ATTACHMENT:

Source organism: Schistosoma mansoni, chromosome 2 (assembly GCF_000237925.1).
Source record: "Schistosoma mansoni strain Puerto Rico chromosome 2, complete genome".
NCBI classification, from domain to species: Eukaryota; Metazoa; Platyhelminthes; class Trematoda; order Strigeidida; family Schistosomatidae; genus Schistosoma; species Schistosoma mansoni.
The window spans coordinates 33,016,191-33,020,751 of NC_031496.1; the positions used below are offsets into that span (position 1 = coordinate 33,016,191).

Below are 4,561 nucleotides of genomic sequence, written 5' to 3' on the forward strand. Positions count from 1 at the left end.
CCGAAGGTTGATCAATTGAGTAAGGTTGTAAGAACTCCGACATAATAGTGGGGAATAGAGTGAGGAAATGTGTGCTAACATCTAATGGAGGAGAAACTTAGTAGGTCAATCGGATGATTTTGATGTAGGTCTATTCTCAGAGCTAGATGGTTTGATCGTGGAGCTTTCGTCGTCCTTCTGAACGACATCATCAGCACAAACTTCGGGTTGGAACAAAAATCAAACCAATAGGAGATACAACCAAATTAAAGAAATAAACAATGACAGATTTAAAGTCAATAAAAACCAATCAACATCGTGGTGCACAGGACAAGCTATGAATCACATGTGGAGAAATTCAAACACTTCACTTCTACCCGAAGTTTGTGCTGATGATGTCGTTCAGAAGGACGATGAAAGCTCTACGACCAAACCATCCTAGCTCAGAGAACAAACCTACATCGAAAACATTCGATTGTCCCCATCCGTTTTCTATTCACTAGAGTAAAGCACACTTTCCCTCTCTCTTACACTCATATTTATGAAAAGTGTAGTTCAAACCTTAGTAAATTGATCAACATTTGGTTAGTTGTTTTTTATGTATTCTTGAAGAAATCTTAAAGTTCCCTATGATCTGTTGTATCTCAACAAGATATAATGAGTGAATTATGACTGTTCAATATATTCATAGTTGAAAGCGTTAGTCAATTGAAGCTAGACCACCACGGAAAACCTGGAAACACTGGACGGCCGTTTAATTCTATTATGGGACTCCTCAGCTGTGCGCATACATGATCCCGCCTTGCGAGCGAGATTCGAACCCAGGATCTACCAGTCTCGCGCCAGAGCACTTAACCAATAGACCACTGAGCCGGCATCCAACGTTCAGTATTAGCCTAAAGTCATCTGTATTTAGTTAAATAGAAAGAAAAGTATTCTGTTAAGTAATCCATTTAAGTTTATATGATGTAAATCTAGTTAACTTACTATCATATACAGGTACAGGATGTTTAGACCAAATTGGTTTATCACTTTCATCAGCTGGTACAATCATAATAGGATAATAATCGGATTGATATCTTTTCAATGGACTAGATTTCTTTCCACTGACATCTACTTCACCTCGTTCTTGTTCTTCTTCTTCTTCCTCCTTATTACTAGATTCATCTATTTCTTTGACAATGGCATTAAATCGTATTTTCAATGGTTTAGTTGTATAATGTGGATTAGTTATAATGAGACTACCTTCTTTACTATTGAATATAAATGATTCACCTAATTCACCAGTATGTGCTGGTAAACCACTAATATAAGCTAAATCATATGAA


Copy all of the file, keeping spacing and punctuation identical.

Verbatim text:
Source organism: Schistosoma mansoni, chromosome 2 (assembly GCF_000237925.1).
Source record: "Schistosoma mansoni strain Puerto Rico chromosome 2, complete genome".
NCBI classification, from domain to species: Eukaryota; Metazoa; Platyhelminthes; class Trematoda; order Strigeidida; family Schistosomatidae; genus Schistosoma; species Schistosoma mansoni.
The window spans coordinates 33,016,191-33,020,751 of NC_031496.1; the positions used below are offsets into that span (position 1 = coordinate 33,016,191).

Below are 4,561 nucleotides of genomic sequence, written 5' to 3' on the forward strand. Positions count from 1 at the left end.
CCGAAGGTTGATCAATTGAGTAAGGTTGTAAGAACTCCGACATAATAGTGGGGAATAGAGTGAGGAAATGTGTGCTAACATCTAATGGAGGAGAAACTTAGTAGGTCAATCGGATGATTTTGATGTAGGTCTATTCTCAGAGCTAGATGGTTTGATCGTGGAGCTTTCGTCGTCCTTCTGAACGACATCATCAGCACAAACTTCGGGTTGGAACAAAAATCAAACCAATAGGAGATACAACCAAATTAAAGAAATAAACAATGACAGATTTAAAGTCAATAAAAACCAATCAACATCGTGGTGCACAGGACAAGCTATGAATCACATGTGGAGAAATTCAAACACTTCACTTCTACCCGAAGTTTGTGCTGATGATGTCGTTCAGAAGGACGATGAAAGCTCTACGACCAAACCATCCTAGCTCAGAGAACAAACCTACATCGAAAACATTCGATTGTCCCCATCCGTTTTCTATTCACTAGAGTAAAGCACACTTTCCCTCTCTCTTACACTCATATTTATGAAAAGTGTAGTTCAAACCTTAGTAAATTGATCAACATTTGGTTAGTTGTTTTTTATGTATTCTTGAAGAAATCTTAAAGTTCCCTATGATCTGTTGTATCTCAACAAGATATAATGAGTGAATTATGACTGTTCAATATATTCATAGTTGAAAGCGTTAGTCAATTGAAGCTAGACCACCACGGAAAACCTGGAAACACTGGACGGCCGTTTAATTCTATTATGGGACTCCTCAGCTGTGCGCATACATGATCCCGCCTTGCGAGCGAGATTCGAACCCAGGATCTACCAGTCTCGCGCCAGAGCACTTAACCAATAGACCACTGAGCCGGCATCCAACGTTCAGTATTAGCCTAAAGTCATCTGTATTTAGTTAAATAGAAAGAAAAGTATTCTGTTAAGTAATCCATTTAAGTTTATATGATGTAAATCTAGTTAACTTACTATCATATACAGGTACAGGATGTTTAGACCAAATTGGTTTATCACTTTCATCAGCTGGTACAATCATAATAGGATAATAATCGGATTGATATCTTTTCAATGGACTAGATTTCTTTCCACTGACATCTACTTCACCTCGTTCTTGTTCTTCTTCTTCTTCCTCCTTATTACTAGATTCATCTATTTCTTTGACAATGGCATTAAATCGTATTTTCAATGGTTTAGTTGTATAATGTGGATTAGTTATAATGAGACTACCTTCTTTACTATTGAATATAAATGATTCACCTAATTCACCAGTATGTGCTGGTAAACCACTAATATAAGCTAAATCATATGAA